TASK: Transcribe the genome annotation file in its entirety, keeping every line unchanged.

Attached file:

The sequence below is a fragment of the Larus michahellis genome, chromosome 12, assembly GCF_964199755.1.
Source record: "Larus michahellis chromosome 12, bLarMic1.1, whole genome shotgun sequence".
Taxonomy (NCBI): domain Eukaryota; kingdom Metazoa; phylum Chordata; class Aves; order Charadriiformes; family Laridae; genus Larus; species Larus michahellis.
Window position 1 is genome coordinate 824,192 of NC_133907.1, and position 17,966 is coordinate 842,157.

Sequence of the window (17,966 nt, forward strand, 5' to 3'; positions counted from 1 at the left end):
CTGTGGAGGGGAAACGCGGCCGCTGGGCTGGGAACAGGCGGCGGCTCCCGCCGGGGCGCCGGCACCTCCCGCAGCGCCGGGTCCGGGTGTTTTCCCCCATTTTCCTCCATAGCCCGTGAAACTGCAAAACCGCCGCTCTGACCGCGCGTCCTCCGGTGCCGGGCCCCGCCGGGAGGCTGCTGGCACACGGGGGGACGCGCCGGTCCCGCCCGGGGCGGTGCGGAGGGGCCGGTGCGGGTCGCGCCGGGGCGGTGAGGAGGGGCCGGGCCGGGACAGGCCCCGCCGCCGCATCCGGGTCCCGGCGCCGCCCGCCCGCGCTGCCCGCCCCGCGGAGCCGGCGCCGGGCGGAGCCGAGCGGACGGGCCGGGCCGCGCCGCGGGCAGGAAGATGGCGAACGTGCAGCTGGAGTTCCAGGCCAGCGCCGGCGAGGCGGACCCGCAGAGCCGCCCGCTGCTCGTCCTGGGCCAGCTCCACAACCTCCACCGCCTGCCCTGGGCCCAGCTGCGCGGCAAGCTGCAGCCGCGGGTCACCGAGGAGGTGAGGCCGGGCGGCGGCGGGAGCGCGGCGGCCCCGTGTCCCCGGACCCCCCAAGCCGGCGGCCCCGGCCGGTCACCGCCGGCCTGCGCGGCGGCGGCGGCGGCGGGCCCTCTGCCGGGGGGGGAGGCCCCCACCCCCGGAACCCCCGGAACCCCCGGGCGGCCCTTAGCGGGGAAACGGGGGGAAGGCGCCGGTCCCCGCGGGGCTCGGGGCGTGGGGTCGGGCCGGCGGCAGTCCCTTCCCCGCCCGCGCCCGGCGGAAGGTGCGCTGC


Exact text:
The sequence below is a fragment of the Larus michahellis genome, chromosome 12, assembly GCF_964199755.1.
Source record: "Larus michahellis chromosome 12, bLarMic1.1, whole genome shotgun sequence".
Taxonomy (NCBI): domain Eukaryota; kingdom Metazoa; phylum Chordata; class Aves; order Charadriiformes; family Laridae; genus Larus; species Larus michahellis.
Window position 1 is genome coordinate 824,192 of NC_133907.1, and position 17,966 is coordinate 842,157.

Sequence of the window (17,966 nt, forward strand, 5' to 3'; positions counted from 1 at the left end):
CTGTGGAGGGGAAACGCGGCCGCTGGGCTGGGAACAGGCGGCGGCTCCCGCCGGGGCGCCGGCACCTCCCGCAGCGCCGGGTCCGGGTGTTTTCCCCCATTTTCCTCCATAGCCCGTGAAACTGCAAAACCGCCGCTCTGACCGCGCGTCCTCCGGTGCCGGGCCCCGCCGGGAGGCTGCTGGCACACGGGGGGACGCGCCGGTCCCGCCCGGGGCGGTGCGGAGGGGCCGGTGCGGGTCGCGCCGGGGCGGTGAGGAGGGGCCGGGCCGGGACAGGCCCCGCCGCCGCATCCGGGTCCCGGCGCCGCCCGCCCGCGCTGCCCGCCCCGCGGAGCCGGCGCCGGGCGGAGCCGAGCGGACGGGCCGGGCCGCGCCGCGGGCAGGAAGATGGCGAACGTGCAGCTGGAGTTCCAGGCCAGCGCCGGCGAGGCGGACCCGCAGAGCCGCCCGCTGCTCGTCCTGGGCCAGCTCCACAACCTCCACCGCCTGCCCTGGGCCCAGCTGCGCGGCAAGCTGCAGCCGCGGGTCACCGAGGAGGTGAGGCCGGGCGGCGGCGGGAGCGCGGCGGCCCCGTGTCCCCGGACCCCCCAAGCCGGCGGCCCCGGCCGGTCACCGCCGGCCTGCGCGGCGGCGGCGGCGGCGGGCCCTCTGCCGGGGGGGGAGGCCCCCACCCCCGGAACCCCCGGAACCCCCGGGCGGCCCTTAGCGGGGAAACGGGGGGAAGGCGCCGGTCCCCGCGGGGCTCGGGGCGTGGGGTCGGGCCGGCGGCAGTCCCTTCCCCGCCCGCGCCCGGCGGAAGGTGCGCTGC